This bridge is barely in Florida, less than a mile south of the state line with Georgia. As a Florida bridge, it is one of the oldest surviving highway truss bridges in the state. This bridge was reportedly abandoned in the 1970s. The bridge today retains good historic integrity, but structurally, severe and widespread section loss was observed particularly at the lower chord connections. The bridge was reportedly built at a cost of $4,650 in 1911 by the Roanoke Bridge Company of Roanoke, Virginia. The Roanoke Bridge Company is a bridge company with a somewhat confusing history. A historical article indicates that the Roanoke Bridge Company formed February 14, 1906 and originally had an arrangement with the Virginia Bridge and Iron Company of Roanoke, Virginia, where Virginia Bridge and Iron Company would fabricate the steel, and Roanoke Bridge Company did the on-site erection work. However in 1911, this relationship was ended.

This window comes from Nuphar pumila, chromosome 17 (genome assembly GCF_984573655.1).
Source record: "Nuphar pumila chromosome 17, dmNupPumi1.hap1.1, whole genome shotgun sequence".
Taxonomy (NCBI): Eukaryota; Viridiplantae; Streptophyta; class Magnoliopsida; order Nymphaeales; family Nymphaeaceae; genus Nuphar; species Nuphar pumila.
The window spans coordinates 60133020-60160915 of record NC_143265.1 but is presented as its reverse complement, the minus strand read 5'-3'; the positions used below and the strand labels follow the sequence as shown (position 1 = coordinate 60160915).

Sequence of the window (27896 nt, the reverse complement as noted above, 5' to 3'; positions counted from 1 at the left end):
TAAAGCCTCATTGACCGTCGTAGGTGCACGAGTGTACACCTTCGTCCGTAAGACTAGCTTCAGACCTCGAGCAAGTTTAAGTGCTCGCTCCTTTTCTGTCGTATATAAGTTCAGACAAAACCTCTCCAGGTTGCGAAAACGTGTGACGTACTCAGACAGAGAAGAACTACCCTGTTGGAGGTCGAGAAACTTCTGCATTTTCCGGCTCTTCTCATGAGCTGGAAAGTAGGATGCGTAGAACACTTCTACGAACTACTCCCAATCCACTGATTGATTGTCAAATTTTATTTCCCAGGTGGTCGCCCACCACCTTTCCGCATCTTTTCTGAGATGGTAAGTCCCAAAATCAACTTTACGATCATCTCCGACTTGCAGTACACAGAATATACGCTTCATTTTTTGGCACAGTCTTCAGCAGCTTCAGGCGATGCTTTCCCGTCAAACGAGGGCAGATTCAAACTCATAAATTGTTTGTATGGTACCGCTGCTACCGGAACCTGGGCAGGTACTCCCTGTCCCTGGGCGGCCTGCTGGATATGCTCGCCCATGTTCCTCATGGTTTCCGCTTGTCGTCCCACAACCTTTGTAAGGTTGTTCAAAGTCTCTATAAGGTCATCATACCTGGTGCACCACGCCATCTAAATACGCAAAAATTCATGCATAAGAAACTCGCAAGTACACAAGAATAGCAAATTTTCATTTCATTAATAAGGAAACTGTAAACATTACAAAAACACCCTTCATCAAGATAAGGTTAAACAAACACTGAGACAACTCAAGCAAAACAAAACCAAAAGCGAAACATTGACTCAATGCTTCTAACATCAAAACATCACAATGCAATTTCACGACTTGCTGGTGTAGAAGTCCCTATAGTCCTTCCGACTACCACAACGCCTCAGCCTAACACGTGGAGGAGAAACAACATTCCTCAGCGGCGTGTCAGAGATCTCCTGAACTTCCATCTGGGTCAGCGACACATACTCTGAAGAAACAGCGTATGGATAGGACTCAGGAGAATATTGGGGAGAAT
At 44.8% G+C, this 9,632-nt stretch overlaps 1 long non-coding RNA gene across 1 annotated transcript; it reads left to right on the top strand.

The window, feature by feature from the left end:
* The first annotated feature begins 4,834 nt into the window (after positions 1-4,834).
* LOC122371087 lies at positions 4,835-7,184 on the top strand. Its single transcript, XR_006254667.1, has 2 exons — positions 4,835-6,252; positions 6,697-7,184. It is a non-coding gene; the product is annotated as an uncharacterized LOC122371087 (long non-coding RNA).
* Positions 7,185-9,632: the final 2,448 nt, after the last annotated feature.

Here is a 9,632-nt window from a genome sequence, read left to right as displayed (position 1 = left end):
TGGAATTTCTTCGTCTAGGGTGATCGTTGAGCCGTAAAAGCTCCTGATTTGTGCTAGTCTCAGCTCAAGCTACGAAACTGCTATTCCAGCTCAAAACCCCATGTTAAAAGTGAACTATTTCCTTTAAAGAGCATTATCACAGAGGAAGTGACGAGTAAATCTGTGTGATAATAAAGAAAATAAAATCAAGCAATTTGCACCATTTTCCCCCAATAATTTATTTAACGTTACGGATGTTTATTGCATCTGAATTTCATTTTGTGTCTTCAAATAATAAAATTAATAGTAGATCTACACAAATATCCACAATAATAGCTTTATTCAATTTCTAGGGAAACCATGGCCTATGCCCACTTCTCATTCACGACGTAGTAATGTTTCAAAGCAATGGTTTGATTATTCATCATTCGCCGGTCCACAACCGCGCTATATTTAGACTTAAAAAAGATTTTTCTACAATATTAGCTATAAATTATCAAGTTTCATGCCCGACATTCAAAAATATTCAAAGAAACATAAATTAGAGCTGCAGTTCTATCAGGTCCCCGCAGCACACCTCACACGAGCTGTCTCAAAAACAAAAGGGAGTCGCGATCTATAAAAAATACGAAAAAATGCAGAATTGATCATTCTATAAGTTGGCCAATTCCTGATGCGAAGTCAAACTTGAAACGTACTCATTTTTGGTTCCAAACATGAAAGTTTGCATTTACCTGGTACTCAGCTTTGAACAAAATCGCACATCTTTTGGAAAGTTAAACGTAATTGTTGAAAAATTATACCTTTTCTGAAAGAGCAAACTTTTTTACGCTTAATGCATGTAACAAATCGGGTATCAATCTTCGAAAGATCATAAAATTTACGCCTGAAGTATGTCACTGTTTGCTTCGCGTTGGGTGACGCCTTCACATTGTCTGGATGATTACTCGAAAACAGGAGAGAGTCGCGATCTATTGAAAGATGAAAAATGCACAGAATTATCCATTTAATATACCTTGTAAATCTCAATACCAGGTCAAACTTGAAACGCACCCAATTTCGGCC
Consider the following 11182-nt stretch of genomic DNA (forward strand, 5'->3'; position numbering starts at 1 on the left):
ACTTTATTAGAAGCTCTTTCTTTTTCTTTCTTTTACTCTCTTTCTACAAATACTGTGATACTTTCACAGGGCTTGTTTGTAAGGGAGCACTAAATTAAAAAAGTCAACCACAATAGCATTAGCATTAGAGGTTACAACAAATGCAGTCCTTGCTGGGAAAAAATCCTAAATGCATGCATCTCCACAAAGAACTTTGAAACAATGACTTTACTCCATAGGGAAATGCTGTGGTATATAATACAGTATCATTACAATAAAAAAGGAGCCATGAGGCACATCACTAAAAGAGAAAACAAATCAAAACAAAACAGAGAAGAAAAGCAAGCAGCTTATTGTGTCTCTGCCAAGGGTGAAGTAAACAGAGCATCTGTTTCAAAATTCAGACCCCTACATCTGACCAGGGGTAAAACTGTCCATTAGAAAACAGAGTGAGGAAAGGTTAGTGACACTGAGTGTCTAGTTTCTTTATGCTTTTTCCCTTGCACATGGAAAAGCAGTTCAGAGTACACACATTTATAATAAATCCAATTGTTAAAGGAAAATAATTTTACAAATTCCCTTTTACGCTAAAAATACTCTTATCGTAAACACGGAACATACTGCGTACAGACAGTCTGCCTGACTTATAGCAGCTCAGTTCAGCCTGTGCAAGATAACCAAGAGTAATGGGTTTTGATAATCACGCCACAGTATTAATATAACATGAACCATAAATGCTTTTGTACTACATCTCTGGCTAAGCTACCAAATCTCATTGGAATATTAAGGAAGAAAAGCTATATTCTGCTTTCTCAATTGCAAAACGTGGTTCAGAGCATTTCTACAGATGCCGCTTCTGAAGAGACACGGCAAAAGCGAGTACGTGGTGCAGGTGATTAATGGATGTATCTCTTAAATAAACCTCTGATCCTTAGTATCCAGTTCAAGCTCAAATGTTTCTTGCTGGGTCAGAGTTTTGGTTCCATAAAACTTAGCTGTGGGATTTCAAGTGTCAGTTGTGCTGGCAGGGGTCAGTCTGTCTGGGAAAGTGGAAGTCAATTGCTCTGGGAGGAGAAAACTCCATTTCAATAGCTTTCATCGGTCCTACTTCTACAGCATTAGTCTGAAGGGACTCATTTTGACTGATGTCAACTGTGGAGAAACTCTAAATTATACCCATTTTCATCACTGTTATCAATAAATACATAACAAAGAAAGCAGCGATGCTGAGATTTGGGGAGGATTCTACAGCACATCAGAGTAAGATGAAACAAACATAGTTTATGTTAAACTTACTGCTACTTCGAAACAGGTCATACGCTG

This bridge displays some extremely unusual details, especially for an early 20th Century truss bridge, since by this time most truss bridges followed standard designs and did not display bizarre details. The unusual details in this bridge can be found in other Roanoke Bridge Company bridges, and potentially Virginia Bridge and Iron Company bridges as well. The unusual details center around the vertical members which have an unusual tapered design. Two angles and battens compose the built-up tapered verticals. The unusual tapered design also leads to an unusual treatment of the bottom chord connections. At the bottom of the verticals, the vertical member frames around the bottom chord eyebar. On either side of the eyebar there is a u-bolt hanger which holds the floor beam. The framing of the bottom chord is an unusual detail, as is the use of two hangers at each panel point.
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